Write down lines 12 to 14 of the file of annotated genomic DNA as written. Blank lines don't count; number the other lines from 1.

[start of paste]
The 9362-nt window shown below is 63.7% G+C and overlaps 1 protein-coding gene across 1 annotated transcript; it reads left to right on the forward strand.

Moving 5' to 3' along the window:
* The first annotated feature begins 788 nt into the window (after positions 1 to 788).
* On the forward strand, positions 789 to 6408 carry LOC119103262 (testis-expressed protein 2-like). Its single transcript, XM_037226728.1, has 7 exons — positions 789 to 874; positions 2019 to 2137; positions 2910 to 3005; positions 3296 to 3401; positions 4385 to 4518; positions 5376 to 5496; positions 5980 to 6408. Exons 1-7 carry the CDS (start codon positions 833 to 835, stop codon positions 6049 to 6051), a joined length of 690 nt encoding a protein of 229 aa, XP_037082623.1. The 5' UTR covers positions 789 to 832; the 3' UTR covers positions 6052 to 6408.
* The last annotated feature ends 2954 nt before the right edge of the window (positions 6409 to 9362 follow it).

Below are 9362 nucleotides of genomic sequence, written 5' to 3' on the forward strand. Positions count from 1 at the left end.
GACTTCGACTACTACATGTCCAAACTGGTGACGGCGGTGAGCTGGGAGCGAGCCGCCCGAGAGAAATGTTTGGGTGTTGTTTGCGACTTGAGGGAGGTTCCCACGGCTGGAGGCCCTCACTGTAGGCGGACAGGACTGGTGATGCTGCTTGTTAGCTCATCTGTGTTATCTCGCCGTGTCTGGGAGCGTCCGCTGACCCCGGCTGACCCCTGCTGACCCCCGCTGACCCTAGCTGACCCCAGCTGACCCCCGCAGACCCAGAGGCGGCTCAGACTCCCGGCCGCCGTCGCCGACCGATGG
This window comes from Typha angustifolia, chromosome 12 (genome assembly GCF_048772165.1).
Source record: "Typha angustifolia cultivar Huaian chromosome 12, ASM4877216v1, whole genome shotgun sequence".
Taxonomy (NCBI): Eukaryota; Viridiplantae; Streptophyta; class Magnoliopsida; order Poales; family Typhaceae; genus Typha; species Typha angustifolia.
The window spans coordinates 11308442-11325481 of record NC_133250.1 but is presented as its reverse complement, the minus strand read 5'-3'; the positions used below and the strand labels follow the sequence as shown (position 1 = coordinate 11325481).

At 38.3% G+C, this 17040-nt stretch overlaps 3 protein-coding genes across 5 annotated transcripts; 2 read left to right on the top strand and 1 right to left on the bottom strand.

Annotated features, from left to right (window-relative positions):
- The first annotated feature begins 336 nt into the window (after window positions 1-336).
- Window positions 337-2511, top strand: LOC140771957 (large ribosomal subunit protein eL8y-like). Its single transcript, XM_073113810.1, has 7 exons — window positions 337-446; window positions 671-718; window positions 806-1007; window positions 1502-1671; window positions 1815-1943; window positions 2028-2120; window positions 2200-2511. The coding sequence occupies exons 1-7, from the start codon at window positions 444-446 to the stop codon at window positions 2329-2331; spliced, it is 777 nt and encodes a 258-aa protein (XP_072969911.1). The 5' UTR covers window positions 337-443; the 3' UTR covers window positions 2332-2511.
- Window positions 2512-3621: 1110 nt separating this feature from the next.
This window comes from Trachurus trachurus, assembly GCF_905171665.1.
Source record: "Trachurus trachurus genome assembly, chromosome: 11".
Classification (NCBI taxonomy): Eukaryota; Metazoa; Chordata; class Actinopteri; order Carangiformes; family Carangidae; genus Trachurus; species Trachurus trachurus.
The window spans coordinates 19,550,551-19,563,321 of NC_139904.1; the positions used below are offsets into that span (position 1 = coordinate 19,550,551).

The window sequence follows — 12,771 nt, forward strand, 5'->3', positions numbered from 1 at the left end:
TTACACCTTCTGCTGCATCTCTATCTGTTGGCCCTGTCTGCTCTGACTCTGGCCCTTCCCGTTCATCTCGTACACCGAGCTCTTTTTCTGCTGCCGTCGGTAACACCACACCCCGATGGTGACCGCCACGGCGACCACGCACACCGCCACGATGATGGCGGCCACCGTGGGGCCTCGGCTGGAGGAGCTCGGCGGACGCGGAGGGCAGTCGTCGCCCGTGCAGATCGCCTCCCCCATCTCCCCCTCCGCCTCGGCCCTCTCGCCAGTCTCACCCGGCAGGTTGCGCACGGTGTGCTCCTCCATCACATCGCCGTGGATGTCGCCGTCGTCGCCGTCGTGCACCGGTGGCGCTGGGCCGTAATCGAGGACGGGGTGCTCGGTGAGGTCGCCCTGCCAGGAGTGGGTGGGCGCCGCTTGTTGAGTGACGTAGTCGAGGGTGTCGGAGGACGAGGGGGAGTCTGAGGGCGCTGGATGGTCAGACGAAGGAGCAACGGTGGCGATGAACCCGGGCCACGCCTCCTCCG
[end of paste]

At 38.3% G+C, this 17040-nt stretch overlaps 3 protein-coding genes across 5 annotated transcripts; 2 read left to right on the top strand and 1 right to left on the bottom strand.

Annotated features, from left to right (window-relative positions):
- The first annotated feature begins 336 nt into the window (after window positions 1-336).